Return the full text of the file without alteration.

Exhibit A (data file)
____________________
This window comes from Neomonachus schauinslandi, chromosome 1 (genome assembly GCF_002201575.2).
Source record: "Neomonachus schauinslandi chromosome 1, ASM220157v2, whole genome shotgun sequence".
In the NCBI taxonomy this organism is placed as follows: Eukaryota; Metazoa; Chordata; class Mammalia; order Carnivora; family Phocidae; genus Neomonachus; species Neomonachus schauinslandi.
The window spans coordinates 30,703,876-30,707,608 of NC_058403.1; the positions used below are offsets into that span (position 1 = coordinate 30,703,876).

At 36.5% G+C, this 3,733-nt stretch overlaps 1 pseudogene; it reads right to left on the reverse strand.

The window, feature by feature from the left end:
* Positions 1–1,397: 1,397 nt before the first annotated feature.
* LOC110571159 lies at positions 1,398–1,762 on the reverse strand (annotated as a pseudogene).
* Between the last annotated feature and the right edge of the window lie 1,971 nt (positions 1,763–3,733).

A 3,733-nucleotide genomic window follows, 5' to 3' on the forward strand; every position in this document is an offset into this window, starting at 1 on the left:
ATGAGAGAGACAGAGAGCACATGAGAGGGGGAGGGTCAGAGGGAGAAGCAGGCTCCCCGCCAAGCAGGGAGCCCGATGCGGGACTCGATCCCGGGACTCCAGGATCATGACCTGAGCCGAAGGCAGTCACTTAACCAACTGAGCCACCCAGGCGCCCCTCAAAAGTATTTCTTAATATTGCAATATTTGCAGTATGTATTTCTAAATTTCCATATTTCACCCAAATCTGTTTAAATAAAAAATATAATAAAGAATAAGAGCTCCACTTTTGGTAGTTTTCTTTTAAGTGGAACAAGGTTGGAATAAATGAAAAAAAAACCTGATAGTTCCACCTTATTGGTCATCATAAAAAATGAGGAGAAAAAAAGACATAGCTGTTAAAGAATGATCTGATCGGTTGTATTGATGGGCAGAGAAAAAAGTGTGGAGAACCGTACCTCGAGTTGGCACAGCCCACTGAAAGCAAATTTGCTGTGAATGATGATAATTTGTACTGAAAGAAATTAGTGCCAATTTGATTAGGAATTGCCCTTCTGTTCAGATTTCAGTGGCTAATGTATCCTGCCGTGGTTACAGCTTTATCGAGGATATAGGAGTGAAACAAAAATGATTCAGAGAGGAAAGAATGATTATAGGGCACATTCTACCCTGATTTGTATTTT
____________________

This window comes from Neomonachus schauinslandi, chromosome 1 (genome assembly GCF_002201575.2).
Source record: "Neomonachus schauinslandi chromosome 1, ASM220157v2, whole genome shotgun sequence".
In the NCBI taxonomy this organism is placed as follows: Eukaryota; Metazoa; Chordata; class Mammalia; order Carnivora; family Phocidae; genus Neomonachus; species Neomonachus schauinslandi.
The window spans coordinates 30,703,876-30,707,608 of NC_058403.1; the positions used below are offsets into that span (position 1 = coordinate 30,703,876).

At 36.5% G+C, this 3,733-nt stretch overlaps 1 pseudogene; it reads right to left on the reverse strand.

The window, feature by feature from the left end:
* Positions 1–1,397: 1,397 nt before the first annotated feature.
* LOC110571159 lies at positions 1,398–1,762 on the reverse strand (annotated as a pseudogene).
* Between the last annotated feature and the right edge of the window lie 1,971 nt (positions 1,763–3,733).

A 3,733-nucleotide genomic window follows, 5' to 3' on the forward strand; every position in this document is an offset into this window, starting at 1 on the left:
ATGAGAGAGACAGAGAGCACATGAGAGGGGGAGGGTCAGAGGGAGAAGCAGGCTCCCCGCCAAGCAGGGAGCCCGATGCGGGACTCGATCCCGGGACTCCAGGATCATGACCTGAGCCGAAGGCAGTCACTTAACCAACTGAGCCACCCAGGCGCCCCTCAAAAGTATTTCTTAATATTGCAATATTTGCAGTATGTATTTCTAAATTTCCATATTTCACCCAAATCTGTTTAAATAAAAAATATAATAAAGAATAAGAGCTCCACTTTTGGTAGTTTTCTTTTAAGTGGAACAAGGTTGGAATAAATGAAAAAAAAACCTGATAGTTCCACCTTATTGGTCATCATAAAAAATGAGGAGAAAAAAAGACATAGCTGTTAAAGAATGATCTGATCGGTTGTATTGATGGGCAGAGAAAAAAGTGTGGAGAACCGTACCTCGAGTTGGCACAGCCCACTGAAAGCAAATTTGCTGTGAATGATGATAATTTGTACTGAAAGAAATTAGTGCCAATTTGATTAGGAATTGCCCTTCTGTTCAGATTTCAGTGGCTAATGTATCCTGCCGTGGTTACAGCTTTATCGAGGATATAGGAGTGAAACAAAAATGATTCAGAGAGGAAAGAATGATTATAGGGCACATTCTACCCTGATTTGTATTTT